By Michael Inwood
This ebook presents a complete survey of Hegel's philosophical idea through a scientific exploration of over a hundred keyword phrases, from `absolute' to `will'. by way of exploring either the etymological history of such phrases and Hegel's specific use of them, Michael Inwood clarifies for the trendy reader a lot that has been considered as tough and vague in Hegel's paintings.
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Extra info for A Hegel Dictionary (Blackwell Philosopher Dictionaries)
But this is incorrect. Culture is as much the possession of the 'base', alienated individual (Rameau's nephew) as of anyone else: culture is the medium in which alienation (1) is played out, not the solution to it. Alienation (2) cannot resolve alienation (1), for two reasons: 1. Alienation (2) involves a genuine loss of individual integrity and independence, not simply a restoration of one's universal essence or real self: alienation (2) is only required of the individual in virtue of alienation (1), and the alienated (2) individual is a stranger to himself.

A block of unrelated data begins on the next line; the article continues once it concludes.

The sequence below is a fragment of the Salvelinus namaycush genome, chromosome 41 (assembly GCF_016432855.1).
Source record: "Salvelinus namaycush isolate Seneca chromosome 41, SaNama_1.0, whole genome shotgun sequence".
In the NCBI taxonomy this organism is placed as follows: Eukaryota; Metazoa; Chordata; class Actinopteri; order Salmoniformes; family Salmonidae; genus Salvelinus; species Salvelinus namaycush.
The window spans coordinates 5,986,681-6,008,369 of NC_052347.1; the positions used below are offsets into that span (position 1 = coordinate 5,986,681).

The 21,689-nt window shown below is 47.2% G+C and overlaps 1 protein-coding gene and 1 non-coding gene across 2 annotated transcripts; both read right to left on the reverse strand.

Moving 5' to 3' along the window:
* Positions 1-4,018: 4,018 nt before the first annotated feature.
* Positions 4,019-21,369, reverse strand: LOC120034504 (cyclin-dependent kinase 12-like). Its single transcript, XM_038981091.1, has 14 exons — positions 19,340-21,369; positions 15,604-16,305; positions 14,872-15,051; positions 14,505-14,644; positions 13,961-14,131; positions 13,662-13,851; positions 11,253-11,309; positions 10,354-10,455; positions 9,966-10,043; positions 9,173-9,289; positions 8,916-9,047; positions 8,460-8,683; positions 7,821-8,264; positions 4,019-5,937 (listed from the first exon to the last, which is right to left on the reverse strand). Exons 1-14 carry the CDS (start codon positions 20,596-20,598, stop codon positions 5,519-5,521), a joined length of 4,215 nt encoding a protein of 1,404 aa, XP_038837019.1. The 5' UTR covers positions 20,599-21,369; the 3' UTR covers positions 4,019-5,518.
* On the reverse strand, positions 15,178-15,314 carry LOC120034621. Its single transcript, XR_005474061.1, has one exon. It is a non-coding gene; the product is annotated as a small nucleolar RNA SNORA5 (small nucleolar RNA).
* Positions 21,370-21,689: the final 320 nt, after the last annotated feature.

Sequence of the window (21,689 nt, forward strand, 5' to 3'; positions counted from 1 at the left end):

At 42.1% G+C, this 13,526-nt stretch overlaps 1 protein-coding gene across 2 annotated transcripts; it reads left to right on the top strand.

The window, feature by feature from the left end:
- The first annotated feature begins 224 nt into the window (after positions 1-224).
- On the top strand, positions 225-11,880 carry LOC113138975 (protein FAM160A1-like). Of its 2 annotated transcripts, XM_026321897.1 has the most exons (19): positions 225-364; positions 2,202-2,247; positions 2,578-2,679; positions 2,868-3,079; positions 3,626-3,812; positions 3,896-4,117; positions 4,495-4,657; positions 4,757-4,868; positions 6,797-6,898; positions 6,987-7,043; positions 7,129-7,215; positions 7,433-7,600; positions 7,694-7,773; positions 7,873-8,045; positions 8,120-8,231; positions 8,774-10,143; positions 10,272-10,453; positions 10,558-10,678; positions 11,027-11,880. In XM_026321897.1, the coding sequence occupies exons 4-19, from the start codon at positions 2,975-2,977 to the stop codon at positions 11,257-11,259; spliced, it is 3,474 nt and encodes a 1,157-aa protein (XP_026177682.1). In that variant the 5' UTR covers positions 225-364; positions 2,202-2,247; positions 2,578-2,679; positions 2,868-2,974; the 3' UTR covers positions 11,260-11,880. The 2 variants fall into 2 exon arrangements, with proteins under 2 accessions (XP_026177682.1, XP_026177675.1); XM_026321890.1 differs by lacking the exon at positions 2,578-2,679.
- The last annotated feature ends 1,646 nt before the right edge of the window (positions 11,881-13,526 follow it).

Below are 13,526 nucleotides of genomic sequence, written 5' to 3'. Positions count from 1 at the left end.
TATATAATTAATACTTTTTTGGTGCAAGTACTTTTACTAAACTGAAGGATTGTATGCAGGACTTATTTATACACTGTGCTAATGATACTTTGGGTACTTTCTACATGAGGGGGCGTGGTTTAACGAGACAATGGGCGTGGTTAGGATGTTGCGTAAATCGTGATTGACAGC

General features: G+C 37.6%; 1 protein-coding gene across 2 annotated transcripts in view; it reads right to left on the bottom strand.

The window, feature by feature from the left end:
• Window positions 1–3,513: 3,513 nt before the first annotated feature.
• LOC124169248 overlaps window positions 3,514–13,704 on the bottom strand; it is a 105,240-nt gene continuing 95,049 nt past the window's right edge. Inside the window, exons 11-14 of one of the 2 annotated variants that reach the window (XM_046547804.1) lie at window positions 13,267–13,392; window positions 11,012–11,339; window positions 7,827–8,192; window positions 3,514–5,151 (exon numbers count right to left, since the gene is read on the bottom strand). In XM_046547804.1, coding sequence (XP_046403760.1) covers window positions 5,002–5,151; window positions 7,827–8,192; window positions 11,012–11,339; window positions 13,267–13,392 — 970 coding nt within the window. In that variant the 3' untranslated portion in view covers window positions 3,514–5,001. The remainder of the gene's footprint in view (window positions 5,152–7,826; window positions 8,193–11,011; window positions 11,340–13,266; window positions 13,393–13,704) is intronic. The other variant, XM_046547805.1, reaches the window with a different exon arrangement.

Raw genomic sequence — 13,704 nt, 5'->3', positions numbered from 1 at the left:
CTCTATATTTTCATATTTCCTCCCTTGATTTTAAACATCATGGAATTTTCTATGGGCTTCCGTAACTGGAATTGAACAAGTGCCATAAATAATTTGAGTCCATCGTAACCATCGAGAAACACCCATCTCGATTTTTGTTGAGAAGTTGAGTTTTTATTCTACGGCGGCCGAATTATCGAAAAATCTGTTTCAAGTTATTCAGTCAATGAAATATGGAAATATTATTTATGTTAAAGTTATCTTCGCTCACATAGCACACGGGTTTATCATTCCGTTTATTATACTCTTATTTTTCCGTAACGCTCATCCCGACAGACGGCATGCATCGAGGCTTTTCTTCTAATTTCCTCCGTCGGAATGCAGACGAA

So in the second edition of Enc. (1827), he insists that he does not regard everything as actual, and that some things that exist (the contingent, brain-waves, error, evil, and what has merely 'stunted and transient existence') are APPEARANCE (Erscheinung) rather than actuality (Enc. I §6). ) On this view, a tyrannical or ineffectual state is not (an) actual (state), and is not exempt from criticism and reform. Hegel was a realist with respect to concepts, and thus believes himself immune to the objection that, say, an unreal state may nevertheless be a real or actual tyranny.
For 'active' and 'activity' in this general sense, Hegel uses the words tätig and Tätigkeit. The usual word for a human action is Handlung, from the verb handeln, 'to act' (literally 'to handle' or 'to grasp with the hands'). Hegel usually considers action in the context of objective SPIRIT and, more specifically, MORALITY. Action, especially moral action, is seen as an attempt by the WILL to realize itself in a way appropriate to its essential UNIVERSALITY. An action presupposes an external environment that is as yet independent of my will and of which I have more or less incomplete knowledge.
A Hegel Dictionary (Blackwell Philosopher Dictionaries) by Michael Inwood